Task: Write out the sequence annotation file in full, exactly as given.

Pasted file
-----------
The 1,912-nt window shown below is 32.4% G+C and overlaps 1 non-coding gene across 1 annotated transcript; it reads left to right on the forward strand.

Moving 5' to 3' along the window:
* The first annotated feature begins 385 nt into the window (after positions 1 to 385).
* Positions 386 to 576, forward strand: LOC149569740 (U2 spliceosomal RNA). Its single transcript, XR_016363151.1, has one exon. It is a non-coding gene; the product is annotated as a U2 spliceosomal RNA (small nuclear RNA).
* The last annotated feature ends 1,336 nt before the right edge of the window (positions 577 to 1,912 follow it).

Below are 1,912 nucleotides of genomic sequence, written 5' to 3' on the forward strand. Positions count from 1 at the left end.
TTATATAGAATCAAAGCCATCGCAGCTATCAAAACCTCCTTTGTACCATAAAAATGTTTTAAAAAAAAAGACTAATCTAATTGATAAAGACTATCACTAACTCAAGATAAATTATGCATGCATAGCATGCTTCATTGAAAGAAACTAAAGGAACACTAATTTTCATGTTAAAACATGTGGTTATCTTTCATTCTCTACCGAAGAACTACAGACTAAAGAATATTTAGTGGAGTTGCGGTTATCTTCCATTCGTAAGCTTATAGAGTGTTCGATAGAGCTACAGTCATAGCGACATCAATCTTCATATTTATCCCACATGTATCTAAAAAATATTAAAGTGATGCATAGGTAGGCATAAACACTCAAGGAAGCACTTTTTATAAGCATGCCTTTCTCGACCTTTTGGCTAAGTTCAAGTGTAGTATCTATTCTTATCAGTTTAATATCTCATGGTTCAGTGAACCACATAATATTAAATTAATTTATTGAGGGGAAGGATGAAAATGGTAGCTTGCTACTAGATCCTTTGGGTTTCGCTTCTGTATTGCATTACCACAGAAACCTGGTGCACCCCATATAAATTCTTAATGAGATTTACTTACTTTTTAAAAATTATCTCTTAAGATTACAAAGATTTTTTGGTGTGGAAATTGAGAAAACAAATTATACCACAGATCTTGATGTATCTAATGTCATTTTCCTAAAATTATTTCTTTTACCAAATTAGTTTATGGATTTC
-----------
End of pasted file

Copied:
The 1,912-nt window shown below is 32.4% G+C and overlaps 1 non-coding gene across 1 annotated transcript; it reads left to right on the forward strand.

Moving 5' to 3' along the window:
* The first annotated feature begins 385 nt into the window (after positions 1 to 385).
* Positions 386 to 576, forward strand: LOC149569740 (U2 spliceosomal RNA). Its single transcript, XR_016363151.1, has one exon. It is a non-coding gene; the product is annotated as a U2 spliceosomal RNA (small nuclear RNA).
* The last annotated feature ends 1,336 nt before the right edge of the window (positions 577 to 1,912 follow it).

Below are 1,912 nucleotides of genomic sequence, written 5' to 3' on the forward strand. Positions count from 1 at the left end.
TTATATAGAATCAAAGCCATCGCAGCTATCAAAACCTCCTTTGTACCATAAAAATGTTTTAAAAAAAAAGACTAATCTAATTGATAAAGACTATCACTAACTCAAGATAAATTATGCATGCATAGCATGCTTCATTGAAAGAAACTAAAGGAACACTAATTTTCATGTTAAAACATGTGGTTATCTTTCATTCTCTACCGAAGAACTACAGACTAAAGAATATTTAGTGGAGTTGCGGTTATCTTCCATTCGTAAGCTTATAGAGTGTTCGATAGAGCTACAGTCATAGCGACATCAATCTTCATATTTATCCCACATGTATCTAAAAAATATTAAAGTGATGCATAGGTAGGCATAAACACTCAAGGAAGCACTTTTTATAAGCATGCCTTTCTCGACCTTTTGGCTAAGTTCAAGTGTAGTATCTATTCTTATCAGTTTAATATCTCATGGTTCAGTGAACCACATAATATTAAATTAATTTATTGAGGGGAAGGATGAAAATGGTAGCTTGCTACTAGATCCTTTGGGTTTCGCTTCTGTATTGCATTACCACAGAAACCTGGTGCACCCCATATAAATTCTTAATGAGATTTACTTACTTTTTAAAAATTATCTCTTAAGATTACAAAGATTTTTTGGTGTGGAAATTGAGAAAACAAATTATACCACAGATCTTGATGTATCTAATGTCATTTTCCTAAAATTATTTCTTTTACCAAATTAGTTTATGGATTTC